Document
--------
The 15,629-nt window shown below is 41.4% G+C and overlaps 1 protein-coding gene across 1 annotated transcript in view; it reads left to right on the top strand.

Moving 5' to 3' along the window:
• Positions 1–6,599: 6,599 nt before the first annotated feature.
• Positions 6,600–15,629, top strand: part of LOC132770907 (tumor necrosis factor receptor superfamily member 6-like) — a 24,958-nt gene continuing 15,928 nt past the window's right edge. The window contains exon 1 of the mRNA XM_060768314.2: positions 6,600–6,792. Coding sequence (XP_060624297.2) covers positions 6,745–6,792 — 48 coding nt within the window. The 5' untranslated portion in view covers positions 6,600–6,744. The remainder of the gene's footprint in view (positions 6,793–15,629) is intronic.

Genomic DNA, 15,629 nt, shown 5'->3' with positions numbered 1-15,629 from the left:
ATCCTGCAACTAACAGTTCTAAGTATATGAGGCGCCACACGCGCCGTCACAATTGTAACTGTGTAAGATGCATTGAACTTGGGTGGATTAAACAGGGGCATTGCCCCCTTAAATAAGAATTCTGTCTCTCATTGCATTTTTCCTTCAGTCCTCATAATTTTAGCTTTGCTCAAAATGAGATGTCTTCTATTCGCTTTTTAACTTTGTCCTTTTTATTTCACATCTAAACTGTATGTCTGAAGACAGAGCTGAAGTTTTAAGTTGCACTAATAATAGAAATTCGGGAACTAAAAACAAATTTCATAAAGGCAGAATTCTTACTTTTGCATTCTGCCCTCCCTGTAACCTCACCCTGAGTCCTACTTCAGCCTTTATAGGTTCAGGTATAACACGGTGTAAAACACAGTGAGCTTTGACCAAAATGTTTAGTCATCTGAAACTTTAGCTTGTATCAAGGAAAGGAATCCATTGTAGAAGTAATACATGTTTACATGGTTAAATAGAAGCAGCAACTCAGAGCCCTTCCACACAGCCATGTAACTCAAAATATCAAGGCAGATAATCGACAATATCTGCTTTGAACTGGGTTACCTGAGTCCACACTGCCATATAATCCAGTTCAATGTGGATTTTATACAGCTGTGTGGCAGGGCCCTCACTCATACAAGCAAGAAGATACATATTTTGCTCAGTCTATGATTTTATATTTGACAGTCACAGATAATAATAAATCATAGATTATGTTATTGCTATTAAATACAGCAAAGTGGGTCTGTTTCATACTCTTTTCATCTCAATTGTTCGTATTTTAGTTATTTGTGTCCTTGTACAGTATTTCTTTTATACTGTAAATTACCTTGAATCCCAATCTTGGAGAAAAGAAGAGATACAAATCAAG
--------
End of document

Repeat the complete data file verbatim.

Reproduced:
The 15,629-nt window shown below is 41.4% G+C and overlaps 1 protein-coding gene across 1 annotated transcript in view; it reads left to right on the top strand.

Moving 5' to 3' along the window:
• Positions 1–6,599: 6,599 nt before the first annotated feature.
• Positions 6,600–15,629, top strand: part of LOC132770907 (tumor necrosis factor receptor superfamily member 6-like) — a 24,958-nt gene continuing 15,928 nt past the window's right edge. The window contains exon 1 of the mRNA XM_060768314.2: positions 6,600–6,792. Coding sequence (XP_060624297.2) covers positions 6,745–6,792 — 48 coding nt within the window. The 5' untranslated portion in view covers positions 6,600–6,744. The remainder of the gene's footprint in view (positions 6,793–15,629) is intronic.

Genomic DNA, 15,629 nt, shown 5'->3' with positions numbered 1-15,629 from the left:
ATCCTGCAACTAACAGTTCTAAGTATATGAGGCGCCACACGCGCCGTCACAATTGTAACTGTGTAAGATGCATTGAACTTGGGTGGATTAAACAGGGGCATTGCCCCCTTAAATAAGAATTCTGTCTCTCATTGCATTTTTCCTTCAGTCCTCATAATTTTAGCTTTGCTCAAAATGAGATGTCTTCTATTCGCTTTTTAACTTTGTCCTTTTTATTTCACATCTAAACTGTATGTCTGAAGACAGAGCTGAAGTTTTAAGTTGCACTAATAATAGAAATTCGGGAACTAAAAACAAATTTCATAAAGGCAGAATTCTTACTTTTGCATTCTGCCCTCCCTGTAACCTCACCCTGAGTCCTACTTCAGCCTTTATAGGTTCAGGTATAACACGGTGTAAAACACAGTGAGCTTTGACCAAAATGTTTAGTCATCTGAAACTTTAGCTTGTATCAAGGAAAGGAATCCATTGTAGAAGTAATACATGTTTACATGGTTAAATAGAAGCAGCAACTCAGAGCCCTTCCACACAGCCATGTAACTCAAAATATCAAGGCAGATAATCGACAATATCTGCTTTGAACTGGGTTACCTGAGTCCACACTGCCATATAATCCAGTTCAATGTGGATTTTATACAGCTGTGTGGCAGGGCCCTCACTCATACAAGCAAGAAGATACATATTTTGCTCAGTCTATGATTTTATATTTGACAGTCACAGATAATAATAAATCATAGATTATGTTATTGCTATTAAATACAGCAAAGTGGGTCTGTTTCATACTCTTTTCATCTCAATTGTTCGTATTTTAGTTATTTGTGTCCTTGTACAGTATTTCTTTTATACTGTAAATTACCTTGAATCCCAATCTTGGAGAAAAGAAGAGATACAAATCAAG